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Sulphur Springs Station

by Wyoming Livestock Roundup

By Dick Perue

Last week’s “Postcard” concerning the “wild cow” didn’t receive much attention, but the picture of the “larder” at Sulphur Springs homestead drew several comments and a couple of requests for copies of the photo, which prompted me to find another picture of the ranch and the winter supply of wild game being processed. 

Also, some folks wanted to know the history of the ranch. The best description I found was a story written by one of Wyoming’s best historians and writers, the late Gay Day Alcorn, in her book “Tough Country” published in 1984. She wrote:

Sulphur Springs Station took its name from the strong sulphur smell of the nearby springs. The buildings at this site were mainly built of sandstone with sod roofs, and the old station was built of log and had a shingled roof. 

From time to time, the military was located at the site, and it has often been called Fort Sulphur Springs by old timers. It is difficult to know all the military activities which took place at this location. During the summer of 1865, Companies A, B, E, F, L and M of the 11th Kansas Cavalry were stationed all along the route to help keep hostilities down and the road open. 

These soldiers dug rifle pits on both sides of the bluff overlooking Muddy Creek as well as a tunnel from the pits down to the spring. Numerous military items such as swords and pistols were found around the site in later years.

The graves in the little cemetery are still distinguished with their original markers. Two deaths occurred from natural causes, five others as the result of an Indian foray and one grave was dug because of a drunken row in the bunk house which later became the saloon.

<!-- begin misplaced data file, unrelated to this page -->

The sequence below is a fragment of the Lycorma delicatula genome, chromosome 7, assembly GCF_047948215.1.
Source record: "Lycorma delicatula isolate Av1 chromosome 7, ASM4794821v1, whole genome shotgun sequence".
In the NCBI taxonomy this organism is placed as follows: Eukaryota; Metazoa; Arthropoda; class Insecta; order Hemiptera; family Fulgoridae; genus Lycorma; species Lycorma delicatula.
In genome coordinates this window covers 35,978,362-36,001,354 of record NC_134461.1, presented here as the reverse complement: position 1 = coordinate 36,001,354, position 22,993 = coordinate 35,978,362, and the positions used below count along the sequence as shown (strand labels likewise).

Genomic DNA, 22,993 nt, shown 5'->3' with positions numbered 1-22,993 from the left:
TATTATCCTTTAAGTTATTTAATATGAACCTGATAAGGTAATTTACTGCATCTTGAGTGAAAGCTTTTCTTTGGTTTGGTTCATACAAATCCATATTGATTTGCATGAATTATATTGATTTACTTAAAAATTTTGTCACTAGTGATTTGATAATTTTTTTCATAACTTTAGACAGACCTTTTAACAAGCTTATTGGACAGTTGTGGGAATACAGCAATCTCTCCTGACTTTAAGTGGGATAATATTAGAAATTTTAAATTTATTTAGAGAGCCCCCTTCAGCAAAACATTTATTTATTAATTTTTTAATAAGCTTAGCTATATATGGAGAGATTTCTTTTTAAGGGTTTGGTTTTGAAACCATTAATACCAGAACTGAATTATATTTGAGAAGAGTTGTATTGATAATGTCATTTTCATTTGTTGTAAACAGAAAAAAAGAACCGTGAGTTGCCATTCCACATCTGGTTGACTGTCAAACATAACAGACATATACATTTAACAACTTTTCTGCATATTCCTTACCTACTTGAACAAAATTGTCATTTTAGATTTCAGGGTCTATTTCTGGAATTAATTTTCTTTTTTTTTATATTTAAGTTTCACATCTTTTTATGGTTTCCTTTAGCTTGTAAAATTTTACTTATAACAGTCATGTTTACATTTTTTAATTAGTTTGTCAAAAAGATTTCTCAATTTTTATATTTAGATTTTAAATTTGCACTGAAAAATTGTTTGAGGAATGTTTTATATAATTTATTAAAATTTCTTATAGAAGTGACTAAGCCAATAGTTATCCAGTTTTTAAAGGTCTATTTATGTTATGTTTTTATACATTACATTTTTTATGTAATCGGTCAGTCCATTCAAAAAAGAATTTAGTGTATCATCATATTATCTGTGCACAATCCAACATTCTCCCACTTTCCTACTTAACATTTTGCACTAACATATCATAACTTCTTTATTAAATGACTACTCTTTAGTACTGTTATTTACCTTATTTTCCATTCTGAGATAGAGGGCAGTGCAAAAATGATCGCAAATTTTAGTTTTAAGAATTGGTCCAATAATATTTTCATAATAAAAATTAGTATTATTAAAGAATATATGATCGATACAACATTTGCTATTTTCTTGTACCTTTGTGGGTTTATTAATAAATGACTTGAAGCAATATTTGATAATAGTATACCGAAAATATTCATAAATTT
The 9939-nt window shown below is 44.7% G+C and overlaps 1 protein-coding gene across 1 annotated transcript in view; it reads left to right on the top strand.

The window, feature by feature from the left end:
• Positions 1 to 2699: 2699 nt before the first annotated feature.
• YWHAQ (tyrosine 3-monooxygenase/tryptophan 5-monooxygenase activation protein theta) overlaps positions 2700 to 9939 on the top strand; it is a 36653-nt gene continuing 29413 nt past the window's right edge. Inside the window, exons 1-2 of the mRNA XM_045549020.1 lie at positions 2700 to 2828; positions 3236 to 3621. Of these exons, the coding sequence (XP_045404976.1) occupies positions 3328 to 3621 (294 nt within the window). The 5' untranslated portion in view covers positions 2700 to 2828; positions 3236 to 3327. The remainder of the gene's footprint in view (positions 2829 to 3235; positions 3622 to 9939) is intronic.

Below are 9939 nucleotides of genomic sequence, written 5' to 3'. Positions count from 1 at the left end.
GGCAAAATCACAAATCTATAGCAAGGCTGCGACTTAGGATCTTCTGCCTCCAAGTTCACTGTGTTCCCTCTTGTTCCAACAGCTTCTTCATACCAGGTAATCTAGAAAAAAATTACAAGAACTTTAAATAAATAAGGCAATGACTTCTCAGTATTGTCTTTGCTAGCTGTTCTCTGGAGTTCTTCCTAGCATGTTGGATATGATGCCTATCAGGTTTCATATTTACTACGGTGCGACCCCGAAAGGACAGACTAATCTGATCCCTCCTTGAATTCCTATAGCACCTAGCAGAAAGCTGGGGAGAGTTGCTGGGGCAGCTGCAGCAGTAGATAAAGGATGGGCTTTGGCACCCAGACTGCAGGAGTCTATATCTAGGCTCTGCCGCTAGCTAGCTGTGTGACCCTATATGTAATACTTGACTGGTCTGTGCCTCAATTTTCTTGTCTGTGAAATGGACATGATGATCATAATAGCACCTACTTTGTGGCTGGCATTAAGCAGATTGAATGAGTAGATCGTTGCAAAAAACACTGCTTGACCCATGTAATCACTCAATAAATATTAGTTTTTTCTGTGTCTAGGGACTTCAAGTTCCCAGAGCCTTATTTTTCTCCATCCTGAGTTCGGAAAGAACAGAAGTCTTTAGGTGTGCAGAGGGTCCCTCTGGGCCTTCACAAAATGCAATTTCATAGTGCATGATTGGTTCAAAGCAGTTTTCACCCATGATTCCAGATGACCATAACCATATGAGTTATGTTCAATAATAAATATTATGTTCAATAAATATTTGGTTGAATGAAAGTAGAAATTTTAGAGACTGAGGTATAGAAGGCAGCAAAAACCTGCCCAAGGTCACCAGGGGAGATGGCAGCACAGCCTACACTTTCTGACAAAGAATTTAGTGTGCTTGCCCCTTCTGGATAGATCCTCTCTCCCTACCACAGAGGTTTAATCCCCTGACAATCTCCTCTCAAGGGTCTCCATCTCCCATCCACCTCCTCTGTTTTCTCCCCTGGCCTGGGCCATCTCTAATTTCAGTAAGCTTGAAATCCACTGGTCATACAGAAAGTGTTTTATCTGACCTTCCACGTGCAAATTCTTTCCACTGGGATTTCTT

Robert Spotswood told of the time in June 1865 when he had gone 45 miles off his own division to Jim Stewart’s division to assist Stewart. Spotswood arrived at Sulphur Springs on the evening of June 15 with four mules belonging to Ben Holladay, two more belonging to the government and a valuable saddle horse, also belonging to the stage line. A wagon ambulance belonging to the government was along, as were a guard of 15 Indians who were escorting them from Fort Halleck to Sulphur Springs.

A quarter of a mile back of the station, the stock was turned out in what was called the “meadow.” A guard of four or five men were around the building and the horses of the guards and Indian escorts were picketed around the station. 

Spotswood and Stewart were in the house, and it was about sunrise when they heard war whoops. The two division agents were the first out of the house. Immediately, the two men saw 75 to 100 Indians come over the meadow. 

The Indians were running the stock over the sagebrush headed for the mountains. Captain Brown, who was in charge of the soldiers, ordered the men after the Indians. Spotswood and Stewart went along. They chased after the Indians for approximately six miles. 

The group went no farther as they realized they could be overpowered. Stewart lost about 45 head of stock belonging to Ben Holladay, and Spotswood lost six mules and his horse. The horse was valued at $225, and the six mules at $200 each.

By 1868, the Frontier Index noted little villages were sprouting everywhere and one was developing at Sulphur Springs. A few days later, the Index reported the killing and scalping of two white men near the location. 

The Sulphur Springs Station went on to be an important stop on the freighting road from Rawlins to the White River Indian Agency at Meeker, Colo. Today (1984) the historic old station is part of the Sanger Ranches, Inc.

And in the present day of 2022, the ranch is still being operated by a member of the Sanger family.

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